The Utah State Legislature is considering two Bills both of which target the electronic cigarette. These Bills will not both be passed in their current form as they contradict each other, however if either gets passed they will effect adult access to electronic cigarettes in Utah.

The first Bill, H.B. 88 – ELECTRONIC CIGARETTE RESTRICTIONS bans the sale of electronic cigarettes to minors. We agree with this portion of the legislation. However it goes on to ban the sale of electronic cigarettes that contain nicotine over the internet. The obvious assumption here is that it is easier for minors to purchase e-cigarettes on the internet. And although this may seem to be rational, consider this:

1) Reputable online retailers of electronic cigarettes collect and store customer information including name, address, and date of birth.

2) Reputable online retailers of electronic cigarettes make consumers take action to verify they are of legal smoking age.

3) Reputable online retailers of electronic cigarettes almost exclusively take credit cards as payment and have the card information verified.

4) Reputable online retailers of electronic cigarettes require a signature to accept delivery of sold products.

5) Electronic cigarette kits have a much higher price tag than a pack of cigarettes. Minors are much more price sensitive as a general rule.

Now consider this; for decades kids have found ways to get tobacco cigarettes. Stealing from parents, having an older friend buy them, having a fake ID, or not getting ID’d at all are pretty common ways for minors to get cigarettes. Compare this to stealing a credit card, having all the associated credit card information, falsely entering stored personal information onto a website, and taking and signing for a delivery without parents finding out. Which sounds more likely to happen?

Limiting access for adult smokers to a non-combustible nicotine product does not protect kids.

The second potential Bill, H.B. 71 – NICOTINE PRODUCT RESTRICTIONS bans all nicotine products in Utah that are not cigarettes, cigars, products that contain actual tobacco or nicotine products approved by the FDA. So, it bans the sale of electronic cigarettes and potentially other nicotine products that aren’t yet classified and don’t actually contain tobacco. The issue here is that there is currently a lawsuit pending against the FDA to determine the classification of the electronic cigarette. Once this is settled, it is likely the electronic cigarette will be included in sellable nicotine products in Utah. However until it is settled, Utah would be denying adult smokers access to electronic cigarettes, which have not been proven to cause any harm, while allowing the sale of tobacco cigarettes, which cause substantial harm to the user.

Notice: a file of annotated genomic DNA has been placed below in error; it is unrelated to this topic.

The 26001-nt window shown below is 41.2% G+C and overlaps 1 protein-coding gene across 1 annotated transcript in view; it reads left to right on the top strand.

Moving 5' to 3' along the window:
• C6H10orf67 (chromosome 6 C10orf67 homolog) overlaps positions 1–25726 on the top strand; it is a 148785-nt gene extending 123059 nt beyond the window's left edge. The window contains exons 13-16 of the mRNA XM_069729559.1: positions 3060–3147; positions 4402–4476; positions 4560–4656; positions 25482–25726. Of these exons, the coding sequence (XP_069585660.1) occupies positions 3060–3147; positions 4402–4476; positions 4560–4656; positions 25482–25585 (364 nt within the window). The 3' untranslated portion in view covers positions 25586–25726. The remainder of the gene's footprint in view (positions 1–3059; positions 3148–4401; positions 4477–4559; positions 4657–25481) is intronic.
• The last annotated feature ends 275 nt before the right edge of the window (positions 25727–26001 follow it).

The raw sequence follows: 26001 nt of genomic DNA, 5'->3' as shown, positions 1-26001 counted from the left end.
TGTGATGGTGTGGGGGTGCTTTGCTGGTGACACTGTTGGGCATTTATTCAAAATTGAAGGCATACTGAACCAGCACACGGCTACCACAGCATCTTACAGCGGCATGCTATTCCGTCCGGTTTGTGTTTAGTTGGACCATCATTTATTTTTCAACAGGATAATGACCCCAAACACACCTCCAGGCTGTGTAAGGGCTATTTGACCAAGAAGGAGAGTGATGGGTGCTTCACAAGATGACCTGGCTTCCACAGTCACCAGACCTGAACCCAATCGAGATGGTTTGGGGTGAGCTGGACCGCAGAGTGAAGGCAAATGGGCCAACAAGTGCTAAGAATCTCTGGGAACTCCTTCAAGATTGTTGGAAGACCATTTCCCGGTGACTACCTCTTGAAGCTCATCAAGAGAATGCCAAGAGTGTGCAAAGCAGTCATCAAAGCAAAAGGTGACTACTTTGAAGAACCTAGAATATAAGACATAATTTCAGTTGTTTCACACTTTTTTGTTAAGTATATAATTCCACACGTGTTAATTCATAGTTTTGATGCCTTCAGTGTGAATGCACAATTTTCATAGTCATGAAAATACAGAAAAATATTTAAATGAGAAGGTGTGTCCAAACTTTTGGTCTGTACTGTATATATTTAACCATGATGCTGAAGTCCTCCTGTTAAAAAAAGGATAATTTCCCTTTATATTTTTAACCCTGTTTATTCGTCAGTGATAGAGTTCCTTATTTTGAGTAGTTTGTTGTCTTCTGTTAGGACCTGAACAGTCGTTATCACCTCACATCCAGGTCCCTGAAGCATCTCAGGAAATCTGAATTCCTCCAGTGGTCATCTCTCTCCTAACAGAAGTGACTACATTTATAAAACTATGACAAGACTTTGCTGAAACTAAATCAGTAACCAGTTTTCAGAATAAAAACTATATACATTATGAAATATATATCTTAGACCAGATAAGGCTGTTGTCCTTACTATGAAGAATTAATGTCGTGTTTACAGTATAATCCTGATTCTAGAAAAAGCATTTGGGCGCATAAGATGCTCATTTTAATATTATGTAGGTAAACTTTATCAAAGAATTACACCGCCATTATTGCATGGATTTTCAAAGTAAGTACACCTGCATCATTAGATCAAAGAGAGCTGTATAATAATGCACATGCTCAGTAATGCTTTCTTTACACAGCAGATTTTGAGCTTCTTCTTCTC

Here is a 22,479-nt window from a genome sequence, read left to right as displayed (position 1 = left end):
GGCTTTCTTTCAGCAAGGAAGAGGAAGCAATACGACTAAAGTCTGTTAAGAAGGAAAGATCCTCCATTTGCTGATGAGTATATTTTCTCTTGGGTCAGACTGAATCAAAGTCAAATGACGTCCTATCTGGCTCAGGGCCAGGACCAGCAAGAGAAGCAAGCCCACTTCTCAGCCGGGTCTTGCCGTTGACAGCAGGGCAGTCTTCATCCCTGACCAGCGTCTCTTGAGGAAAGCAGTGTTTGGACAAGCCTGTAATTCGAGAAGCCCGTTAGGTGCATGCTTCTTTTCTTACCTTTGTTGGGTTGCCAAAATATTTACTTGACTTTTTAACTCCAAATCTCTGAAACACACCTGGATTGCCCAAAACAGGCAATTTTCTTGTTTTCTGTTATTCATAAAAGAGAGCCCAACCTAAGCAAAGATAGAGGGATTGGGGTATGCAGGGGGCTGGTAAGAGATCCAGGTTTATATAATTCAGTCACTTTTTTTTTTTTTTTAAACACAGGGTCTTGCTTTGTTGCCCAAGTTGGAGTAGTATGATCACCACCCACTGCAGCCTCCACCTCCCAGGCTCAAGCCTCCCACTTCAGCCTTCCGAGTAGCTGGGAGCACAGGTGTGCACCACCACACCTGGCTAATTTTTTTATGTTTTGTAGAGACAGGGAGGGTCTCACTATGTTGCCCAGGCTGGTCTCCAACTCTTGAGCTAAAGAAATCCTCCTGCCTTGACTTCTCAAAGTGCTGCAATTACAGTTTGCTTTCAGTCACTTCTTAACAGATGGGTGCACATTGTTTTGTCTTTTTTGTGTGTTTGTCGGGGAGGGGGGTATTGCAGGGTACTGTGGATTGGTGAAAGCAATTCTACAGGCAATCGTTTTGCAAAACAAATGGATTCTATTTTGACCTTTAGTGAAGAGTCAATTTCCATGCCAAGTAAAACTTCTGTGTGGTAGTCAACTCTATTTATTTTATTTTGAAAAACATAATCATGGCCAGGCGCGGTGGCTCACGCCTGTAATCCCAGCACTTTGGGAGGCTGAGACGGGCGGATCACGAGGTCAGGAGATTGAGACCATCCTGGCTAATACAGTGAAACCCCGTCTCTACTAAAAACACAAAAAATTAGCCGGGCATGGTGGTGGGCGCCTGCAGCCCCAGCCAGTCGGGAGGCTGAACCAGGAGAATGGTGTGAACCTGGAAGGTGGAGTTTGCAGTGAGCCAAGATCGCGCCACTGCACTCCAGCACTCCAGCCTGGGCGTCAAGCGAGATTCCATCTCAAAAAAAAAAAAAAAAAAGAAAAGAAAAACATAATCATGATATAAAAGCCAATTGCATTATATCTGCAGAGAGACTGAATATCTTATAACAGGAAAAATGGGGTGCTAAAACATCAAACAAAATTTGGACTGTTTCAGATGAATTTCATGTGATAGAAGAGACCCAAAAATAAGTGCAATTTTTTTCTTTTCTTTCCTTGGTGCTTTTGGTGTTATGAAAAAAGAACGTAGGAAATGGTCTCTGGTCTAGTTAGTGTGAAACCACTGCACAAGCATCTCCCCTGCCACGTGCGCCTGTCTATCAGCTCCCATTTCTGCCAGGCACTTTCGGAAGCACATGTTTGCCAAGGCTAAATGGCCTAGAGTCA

We believe H.B. 71 is premature and encourage the Utah State Legislature to postpone any law banning the electronic cigarette until such time as it is categorized. Passing a law denying minors access to nicotine products is responsible. Passing a law denying adults smokers alternatives to their deadly tobacco cigarettes is counter productive to public health and common sense.

We encourage all Utah residents who use an electronic cigarette, or believe in the freedom to choose an alternative to a known killer, contact their state representative and the Governor, Gary R. Herbert, to let them know that these two Bills are counterproductive to public health. Let them know about your experience with the electronic cigarette or how smoking tobacco has effected your family.



We recommend an email and if possible a certified letter addressing your concerns over your State limiting your access to electronic cigarettes and other alternatives to tobacco cigarettes.

2 thoughts on “Utah Takes Aims at the Electronic Cigarette

  1. Do we condone kids drinking coffee? Nicotine is a very addictive drug. Coffee is addictive too.
    If people are going to smoke, because you know they will. Why not sell them something less deadly?
    Nicotine by it’s self is no more harmful to a human than caffeine although it seems to be more addictive.
    I know house wives that are addicted to diet coke. and even worse, but I will not get into that can of worms.
    If you decide to smoke or know some one that smokes. wouldn’t you rather them smoke something less toxic so they could live longer?
    Or, maybe get them on the road to become nicotine free?

  2. Amid reports of sucescs, I am concerned that a problem not be overlooked: historically increased revenues from tobacco taxes create an incentive for the government, or its members, to protect and service the cigarette companies in various ways as a reward for that tax revenue which the government has grown dependent on (almost as much as the addict on the nicotine). One such protection is to invest more revenue in law enforcement against cannabis users, which benefits the tobacco cigarette oligopoly in two main ways: (1) it deters some citizens from using cannabis as a means to help quit tobacco; (2) it deters most citizens from possessing and using dosage reduction utensils (one-hitters, vaporizers) for fear of being observed and accused of a connection with illegal cannabis. This latter deterrence strategy blocks masses of tobacco users, without having to quit tobacco, from shifting from the high-profit 700-mg-every-time-you-want-a-smoke cigarette format to a 25-mg-per serving one-hitter or other dosage-restriction method which would soon (I say deservedly) bankrupt the cigarette companies and also abruptly reduce that WHO-estimated 6,000,000-per-year death toll.

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